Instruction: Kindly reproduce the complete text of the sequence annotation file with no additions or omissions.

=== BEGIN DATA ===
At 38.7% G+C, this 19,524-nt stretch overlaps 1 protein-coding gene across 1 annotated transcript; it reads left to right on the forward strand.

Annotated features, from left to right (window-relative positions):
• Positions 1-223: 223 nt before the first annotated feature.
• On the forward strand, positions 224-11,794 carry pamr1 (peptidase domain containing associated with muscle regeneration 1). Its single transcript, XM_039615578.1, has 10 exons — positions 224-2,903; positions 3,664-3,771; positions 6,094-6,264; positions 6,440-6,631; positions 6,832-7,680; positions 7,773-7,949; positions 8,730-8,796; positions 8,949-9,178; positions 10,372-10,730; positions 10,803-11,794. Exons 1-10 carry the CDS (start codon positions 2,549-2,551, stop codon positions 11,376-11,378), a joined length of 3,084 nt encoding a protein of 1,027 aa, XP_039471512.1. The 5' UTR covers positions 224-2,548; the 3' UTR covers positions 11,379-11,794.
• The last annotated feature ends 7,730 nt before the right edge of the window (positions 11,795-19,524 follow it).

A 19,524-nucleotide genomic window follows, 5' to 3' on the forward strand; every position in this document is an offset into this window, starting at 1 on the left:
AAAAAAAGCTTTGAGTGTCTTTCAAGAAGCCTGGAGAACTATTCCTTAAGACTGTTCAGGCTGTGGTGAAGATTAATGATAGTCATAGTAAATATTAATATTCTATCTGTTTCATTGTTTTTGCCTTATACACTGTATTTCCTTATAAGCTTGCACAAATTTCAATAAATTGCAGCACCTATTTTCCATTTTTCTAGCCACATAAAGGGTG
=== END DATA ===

At 38.7% G+C, this 19,524-nt stretch overlaps 1 protein-coding gene across 1 annotated transcript; it reads left to right on the forward strand.

Annotated features, from left to right (window-relative positions):
• Positions 1-223: 223 nt before the first annotated feature.
• On the forward strand, positions 224-11,794 carry pamr1 (peptidase domain containing associated with muscle regeneration 1). Its single transcript, XM_039615578.1, has 10 exons — positions 224-2,903; positions 3,664-3,771; positions 6,094-6,264; positions 6,440-6,631; positions 6,832-7,680; positions 7,773-7,949; positions 8,730-8,796; positions 8,949-9,178; positions 10,372-10,730; positions 10,803-11,794. Exons 1-10 carry the CDS (start codon positions 2,549-2,551, stop codon positions 11,376-11,378), a joined length of 3,084 nt encoding a protein of 1,027 aa, XP_039471512.1. The 5' UTR covers positions 224-2,548; the 3' UTR covers positions 11,379-11,794.
• The last annotated feature ends 7,730 nt before the right edge of the window (positions 11,795-19,524 follow it).

A 19,524-nucleotide genomic window follows, 5' to 3' on the forward strand; every position in this document is an offset into this window, starting at 1 on the left:
AAAAAAAGCTTTGAGTGTCTTTCAAGAAGCCTGGAGAACTATTCCTTAAGACTGTTCAGGCTGTGGTGAAGATTAATGATAGTCATAGTAAATATTAATATTCTATCTGTTTCATTGTTTTTGCCTTATACACTGTATTTCCTTATAAGCTTGCACAAATTTCAATAAATTGCAGCACCTATTTTCCATTTTTCTAGCCACATAAAGGGTG